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Linoleum floors the color of spoiled oatmeal. Avocado green appliances. Carpeted bathrooms. Popcorn ceilings that gradually disintegrate and drift to the floor like dandruff. At one point, these dubious design decisions were in vogue.

Now, of course, such cosmetic catastrophes might give buyers pause. As a house-hunter in suburban Boston five years ago — the apex of the real estate boom — I saw this firsthand while touring prospective abodes. Bathrooms the color of Mamie Eisenhower’s boudoir? Wallpaper that could induce vertigo? Jacuzzis modeled after the set of “Dynasty’’? If I wanted to live close to the city in a house larger than a mousetrap, well, I’d have to swallow my pride and accept a bathtub that looked like a rotting canoe. Sellers didn’t have to impress anyone.

But the (gaudy, Formica) tables might be turning, said Dave Twombly, a Cambridge-based agent with 4 Buyers Real Estate. Even as inventory remains at an all-time low, according to data from the Massachusetts Association of Realtors, house-hunters are getting choosier.

“We’re seeing more [homes] sit on the market, even in places like Cambridge,’’ Twombly said. “There seems to be less intensity, and I think buyer fatigue is a real thing, too. Buyers are less willing to do anything just to get a place, as they had been in years past.’’

With that in mind, I asked some of Boston’s top interior designers to reflect upon the biggest style disasters through the decades. I started with the 1950s, because this is the era when post-World War II suburbanites began decorating in earnest, influenced by television and buoyed by Eisenhower-era assimilation and consumerism.

“After the war, people got into homeownership, got creative, moved to the suburbs. People were feeling confident about design and decor, seeing ads. It was a different experience than in previous generations, and you’re doing what you see,’’ said Kathie Chrisicos, president of Chrisicos Interiors.

Are you guilty of these sins? Consider removing them before putting your home on the market.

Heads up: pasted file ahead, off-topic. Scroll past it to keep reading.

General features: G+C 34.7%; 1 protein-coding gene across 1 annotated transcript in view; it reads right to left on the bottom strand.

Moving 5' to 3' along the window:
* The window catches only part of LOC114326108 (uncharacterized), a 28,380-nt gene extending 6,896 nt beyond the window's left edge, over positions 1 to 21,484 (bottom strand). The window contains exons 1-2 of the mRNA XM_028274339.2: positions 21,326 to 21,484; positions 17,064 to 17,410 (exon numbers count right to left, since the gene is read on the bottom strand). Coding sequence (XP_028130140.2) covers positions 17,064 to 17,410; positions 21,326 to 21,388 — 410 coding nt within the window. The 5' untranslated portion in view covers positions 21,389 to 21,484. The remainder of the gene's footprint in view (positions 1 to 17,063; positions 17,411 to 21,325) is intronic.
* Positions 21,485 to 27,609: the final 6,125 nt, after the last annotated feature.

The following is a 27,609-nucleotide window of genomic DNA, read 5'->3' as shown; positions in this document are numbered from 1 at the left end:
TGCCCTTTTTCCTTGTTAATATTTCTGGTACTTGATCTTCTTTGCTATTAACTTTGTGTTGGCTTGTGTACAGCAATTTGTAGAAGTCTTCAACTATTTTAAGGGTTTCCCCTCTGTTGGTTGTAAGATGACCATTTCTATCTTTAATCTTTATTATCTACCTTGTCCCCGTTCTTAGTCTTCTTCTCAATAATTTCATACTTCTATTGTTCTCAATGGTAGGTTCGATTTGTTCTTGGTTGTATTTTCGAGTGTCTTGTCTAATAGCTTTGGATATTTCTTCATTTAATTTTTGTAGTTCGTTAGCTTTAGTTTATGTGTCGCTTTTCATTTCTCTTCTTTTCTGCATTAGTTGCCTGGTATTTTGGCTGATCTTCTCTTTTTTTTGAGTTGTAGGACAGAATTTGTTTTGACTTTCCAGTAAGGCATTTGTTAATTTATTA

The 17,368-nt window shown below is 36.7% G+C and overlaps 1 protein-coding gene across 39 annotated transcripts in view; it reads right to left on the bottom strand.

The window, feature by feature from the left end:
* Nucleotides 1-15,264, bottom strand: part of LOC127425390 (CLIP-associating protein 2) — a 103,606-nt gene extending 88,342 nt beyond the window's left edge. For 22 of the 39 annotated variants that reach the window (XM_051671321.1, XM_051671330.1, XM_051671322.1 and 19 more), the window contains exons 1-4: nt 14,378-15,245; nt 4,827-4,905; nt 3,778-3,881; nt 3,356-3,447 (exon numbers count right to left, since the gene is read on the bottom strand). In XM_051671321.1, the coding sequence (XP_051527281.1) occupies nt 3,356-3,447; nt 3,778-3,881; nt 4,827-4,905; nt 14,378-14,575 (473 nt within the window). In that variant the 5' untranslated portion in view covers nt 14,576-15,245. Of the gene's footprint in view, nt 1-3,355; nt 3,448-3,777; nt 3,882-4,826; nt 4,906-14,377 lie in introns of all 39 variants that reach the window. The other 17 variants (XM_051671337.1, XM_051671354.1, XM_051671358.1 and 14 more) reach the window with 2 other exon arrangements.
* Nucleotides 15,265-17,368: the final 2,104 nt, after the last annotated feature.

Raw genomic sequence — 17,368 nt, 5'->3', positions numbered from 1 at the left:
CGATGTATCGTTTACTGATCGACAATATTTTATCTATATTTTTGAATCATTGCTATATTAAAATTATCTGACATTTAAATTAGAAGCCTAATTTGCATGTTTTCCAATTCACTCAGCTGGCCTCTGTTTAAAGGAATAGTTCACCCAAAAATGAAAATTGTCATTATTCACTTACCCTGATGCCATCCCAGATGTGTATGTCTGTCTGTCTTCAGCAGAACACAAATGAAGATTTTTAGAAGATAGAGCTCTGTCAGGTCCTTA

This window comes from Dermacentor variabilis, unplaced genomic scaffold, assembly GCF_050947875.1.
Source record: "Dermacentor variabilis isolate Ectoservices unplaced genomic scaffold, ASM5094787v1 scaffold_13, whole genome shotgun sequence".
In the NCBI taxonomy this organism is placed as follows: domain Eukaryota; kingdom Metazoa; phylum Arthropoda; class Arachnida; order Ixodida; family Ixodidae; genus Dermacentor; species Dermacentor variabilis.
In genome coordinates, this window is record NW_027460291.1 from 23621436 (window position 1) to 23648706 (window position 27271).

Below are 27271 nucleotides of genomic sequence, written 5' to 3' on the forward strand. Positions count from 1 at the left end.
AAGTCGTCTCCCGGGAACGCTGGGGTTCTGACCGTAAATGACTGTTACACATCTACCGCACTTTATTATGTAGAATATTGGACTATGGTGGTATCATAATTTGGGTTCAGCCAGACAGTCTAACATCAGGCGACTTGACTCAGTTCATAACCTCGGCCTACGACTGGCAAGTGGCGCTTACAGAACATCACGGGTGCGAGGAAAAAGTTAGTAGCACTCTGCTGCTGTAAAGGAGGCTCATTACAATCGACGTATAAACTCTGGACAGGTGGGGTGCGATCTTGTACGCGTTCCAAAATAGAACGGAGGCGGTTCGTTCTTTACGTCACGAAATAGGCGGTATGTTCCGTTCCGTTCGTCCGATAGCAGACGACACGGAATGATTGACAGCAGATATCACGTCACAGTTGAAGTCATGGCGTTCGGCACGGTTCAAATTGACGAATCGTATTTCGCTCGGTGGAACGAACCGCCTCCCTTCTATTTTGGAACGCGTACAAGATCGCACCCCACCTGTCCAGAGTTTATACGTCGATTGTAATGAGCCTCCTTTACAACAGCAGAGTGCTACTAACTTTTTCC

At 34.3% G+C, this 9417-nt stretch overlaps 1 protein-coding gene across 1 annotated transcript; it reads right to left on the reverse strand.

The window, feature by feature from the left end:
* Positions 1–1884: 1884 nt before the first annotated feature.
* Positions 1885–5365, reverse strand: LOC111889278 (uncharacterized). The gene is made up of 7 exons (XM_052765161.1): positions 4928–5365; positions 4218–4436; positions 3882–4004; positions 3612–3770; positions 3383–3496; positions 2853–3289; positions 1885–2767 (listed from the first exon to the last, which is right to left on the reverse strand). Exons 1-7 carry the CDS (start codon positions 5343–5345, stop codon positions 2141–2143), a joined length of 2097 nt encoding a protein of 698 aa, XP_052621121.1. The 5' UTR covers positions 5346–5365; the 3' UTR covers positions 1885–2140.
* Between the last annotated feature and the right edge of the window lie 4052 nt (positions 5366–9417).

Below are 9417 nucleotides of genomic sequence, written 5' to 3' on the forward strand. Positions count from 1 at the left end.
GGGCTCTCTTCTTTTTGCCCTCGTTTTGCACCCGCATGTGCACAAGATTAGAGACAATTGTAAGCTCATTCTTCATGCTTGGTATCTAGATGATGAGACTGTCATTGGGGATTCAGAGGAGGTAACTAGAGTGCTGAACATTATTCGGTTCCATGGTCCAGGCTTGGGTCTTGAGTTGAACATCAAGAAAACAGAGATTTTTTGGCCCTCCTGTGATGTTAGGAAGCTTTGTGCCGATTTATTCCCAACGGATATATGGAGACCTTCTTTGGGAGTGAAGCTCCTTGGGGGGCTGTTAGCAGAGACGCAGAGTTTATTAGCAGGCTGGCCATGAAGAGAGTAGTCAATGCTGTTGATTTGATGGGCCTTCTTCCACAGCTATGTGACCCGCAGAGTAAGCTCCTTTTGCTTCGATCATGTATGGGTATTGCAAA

The panel: Kathie Chrisicos, president of Chrisicos Interiors; Erin Gates, designer and author of “Elements of Family Style: Elegant Spaces for Everyday Life;’’Lauren Grant, owner of Lauren Grant Design; and Craig Tevolitz, principal of Platemark Design.

1950s

“Ceramic glazed tile. Pink and gray went hand in hand. Were they color-blind? And in many homes, the tile has lasted!’’ – Chrisicos

“Bars in newly finished basements or first-floor dens with knotty-pine walls.’’ – Chrisicos

1960s

Macrame-Plant-Hanging-Stock-Art
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Macramé plant hangers with spider plants are the stuff of nightmares. A friend of mine growing up had parents who were hippies, and there were macramé planters with spider plants galore. It was like a minefield hanging from the ceiling. … There are a lot of DIY videos and stuff out there about macramé plant holders, so the comeback threat is big. Maybe when the Woodstock 50th anniversary is over, this too shall pass?’’ – Tevolitz

“Fake wood and brick paneling. It’s really bad and usually vinyl.’’ – Grant

“Wall-to-wall shag carpeting. People would get vans and even carpet the interior with it. It was pretty disgusting.’’ – Chrisicos

1970s

Macrame-Wall-Hanging-Stock-Art
. —Adobe Stock

Macramé wall hangings. They’re back, and everyone is using them. I hate them! It’s so kitschy. There’s nothing elegant or classic about the design. It’s nails on a chalkboard.’’ – Gates

“Growing up, my aunt and uncle had a porch with a fake grass carpet. So many wrongs! Walking on it with bare feet hurt, felt ‘plastic-y’ and weird. Plus, how do you clean that? I’ve seen commercial interiors in the last few years with fake grass walls and images on Pinterest of rooms with fake grass rugs, and it brings me back — and not in a good way. I have a hard time with fake plants, too. They’re dust catchers.’’ – Tevolitz